Wis. Senate Passes Bill Tightening Voluntary Consent Requirements, Banning Telemedicine for Abortion Care
February 23, 2012 — The Wisconsin Senate on Wednesday voted 17-15 to pass a bill that would place new restrictions on abortion care, the AP/Superior Telegram reports. The bill will now go to the Assembly (AP/Superior Telegram, 2/22).
The bill would require that a physician -- not a physician's assistant, as currently permitted -- can provide a woman with information from the state Department of Health Services at least 24 hours before she receives abortion care. As part of that process, the woman signs a form confirming her voluntary consent to abortion care (Rodriguez, AP/Eau Claire Leader-Telegram, 2/21). Physicians could be charged with a felony for not complying with the new rules (Stein, Milwaukee Journal Sentinel, 2/22).
In addition, the bill would require a physician to physically examine and be present when providing a woman with medication abortion. The provision would prohibit a physician's use of telemedicine to consult with a woman remotely before providing her with medication abortion. Such a practice is not currently used in Wisconsin.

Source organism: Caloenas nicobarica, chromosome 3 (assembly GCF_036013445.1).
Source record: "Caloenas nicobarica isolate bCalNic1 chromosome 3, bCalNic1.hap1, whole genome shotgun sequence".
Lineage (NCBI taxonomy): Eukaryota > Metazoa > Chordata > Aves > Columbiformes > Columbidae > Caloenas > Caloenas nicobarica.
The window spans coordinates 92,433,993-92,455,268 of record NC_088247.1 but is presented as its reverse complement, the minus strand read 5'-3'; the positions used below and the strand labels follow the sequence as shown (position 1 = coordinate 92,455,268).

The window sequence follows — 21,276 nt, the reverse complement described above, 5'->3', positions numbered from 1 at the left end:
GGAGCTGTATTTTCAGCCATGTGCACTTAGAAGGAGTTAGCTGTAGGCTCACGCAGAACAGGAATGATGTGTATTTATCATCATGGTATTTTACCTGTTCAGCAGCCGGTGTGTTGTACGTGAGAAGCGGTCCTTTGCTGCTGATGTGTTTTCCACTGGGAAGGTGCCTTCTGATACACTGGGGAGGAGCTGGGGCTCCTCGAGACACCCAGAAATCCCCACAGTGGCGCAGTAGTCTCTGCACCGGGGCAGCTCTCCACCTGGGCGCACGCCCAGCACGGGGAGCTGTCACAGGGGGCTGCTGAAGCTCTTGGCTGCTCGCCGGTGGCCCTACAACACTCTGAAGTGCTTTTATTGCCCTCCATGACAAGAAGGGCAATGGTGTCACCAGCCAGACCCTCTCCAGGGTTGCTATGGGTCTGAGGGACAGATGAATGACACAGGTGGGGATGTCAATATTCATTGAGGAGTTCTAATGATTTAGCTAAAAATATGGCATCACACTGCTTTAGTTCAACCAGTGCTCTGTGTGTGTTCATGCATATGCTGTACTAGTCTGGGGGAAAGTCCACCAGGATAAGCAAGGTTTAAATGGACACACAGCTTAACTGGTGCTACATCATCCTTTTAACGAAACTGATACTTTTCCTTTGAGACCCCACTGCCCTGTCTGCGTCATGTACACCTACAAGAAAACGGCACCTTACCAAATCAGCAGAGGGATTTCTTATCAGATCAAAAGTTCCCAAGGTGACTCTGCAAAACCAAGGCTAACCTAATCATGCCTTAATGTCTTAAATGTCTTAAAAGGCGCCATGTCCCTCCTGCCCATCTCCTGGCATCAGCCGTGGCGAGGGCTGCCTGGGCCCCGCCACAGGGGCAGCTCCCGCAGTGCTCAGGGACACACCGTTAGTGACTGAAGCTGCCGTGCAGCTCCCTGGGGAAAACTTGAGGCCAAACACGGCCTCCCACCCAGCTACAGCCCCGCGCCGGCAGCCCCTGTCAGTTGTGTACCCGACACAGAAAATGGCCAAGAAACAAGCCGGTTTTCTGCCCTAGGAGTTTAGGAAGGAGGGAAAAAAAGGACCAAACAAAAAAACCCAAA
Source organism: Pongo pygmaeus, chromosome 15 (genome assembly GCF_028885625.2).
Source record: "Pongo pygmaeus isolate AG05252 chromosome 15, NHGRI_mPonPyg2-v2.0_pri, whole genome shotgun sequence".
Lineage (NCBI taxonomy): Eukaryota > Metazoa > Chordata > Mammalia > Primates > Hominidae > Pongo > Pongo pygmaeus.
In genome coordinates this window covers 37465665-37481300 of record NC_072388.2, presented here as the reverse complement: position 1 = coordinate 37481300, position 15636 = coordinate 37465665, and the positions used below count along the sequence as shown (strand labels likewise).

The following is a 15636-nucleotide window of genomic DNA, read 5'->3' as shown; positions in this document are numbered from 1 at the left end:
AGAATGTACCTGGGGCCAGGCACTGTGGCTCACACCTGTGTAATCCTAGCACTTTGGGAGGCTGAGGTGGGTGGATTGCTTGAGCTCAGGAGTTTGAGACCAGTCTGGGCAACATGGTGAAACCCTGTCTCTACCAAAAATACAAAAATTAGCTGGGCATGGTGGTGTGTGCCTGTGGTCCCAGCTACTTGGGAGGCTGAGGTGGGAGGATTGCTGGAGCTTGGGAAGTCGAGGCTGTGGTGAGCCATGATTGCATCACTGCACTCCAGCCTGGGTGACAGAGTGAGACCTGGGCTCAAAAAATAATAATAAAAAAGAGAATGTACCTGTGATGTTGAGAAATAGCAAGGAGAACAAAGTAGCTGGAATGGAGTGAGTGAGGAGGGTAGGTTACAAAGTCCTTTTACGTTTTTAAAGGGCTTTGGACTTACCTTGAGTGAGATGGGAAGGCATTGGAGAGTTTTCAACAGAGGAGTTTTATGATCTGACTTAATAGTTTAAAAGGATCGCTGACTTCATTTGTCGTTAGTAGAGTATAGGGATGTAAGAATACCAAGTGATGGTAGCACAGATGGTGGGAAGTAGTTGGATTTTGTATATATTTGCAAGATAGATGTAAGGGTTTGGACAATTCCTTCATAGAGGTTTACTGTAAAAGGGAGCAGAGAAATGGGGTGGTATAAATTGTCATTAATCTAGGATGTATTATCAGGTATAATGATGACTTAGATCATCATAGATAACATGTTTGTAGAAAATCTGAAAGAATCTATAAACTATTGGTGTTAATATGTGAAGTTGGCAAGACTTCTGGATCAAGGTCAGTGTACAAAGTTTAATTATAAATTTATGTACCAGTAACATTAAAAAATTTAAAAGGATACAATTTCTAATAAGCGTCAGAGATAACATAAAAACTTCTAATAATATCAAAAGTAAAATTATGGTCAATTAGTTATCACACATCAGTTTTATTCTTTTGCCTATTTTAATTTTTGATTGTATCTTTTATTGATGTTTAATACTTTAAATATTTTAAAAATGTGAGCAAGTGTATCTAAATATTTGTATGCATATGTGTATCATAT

Lawmakers clashed over the bill's provisions during a Senate legislation session on Tuesday. Bill author Sen. Mary Lazich (R) said the measure would protect young women and girls. However, Sen. Lena Taylor (D) said the bill would force physicians to put victims of sexual assault and incest "on trial" to justify their decision to obtain an abortion.
Bill supporters include Pro-Life Wisconsin, Wisconsin Catholic Conference, Wisconsin Family Action and Wisconsin Right to Life. Planned Parenthood of Wisconsin and the Wisconsin Medical Society oppose the bill (AP/Eau Claire Leader-Telegram, 2/21).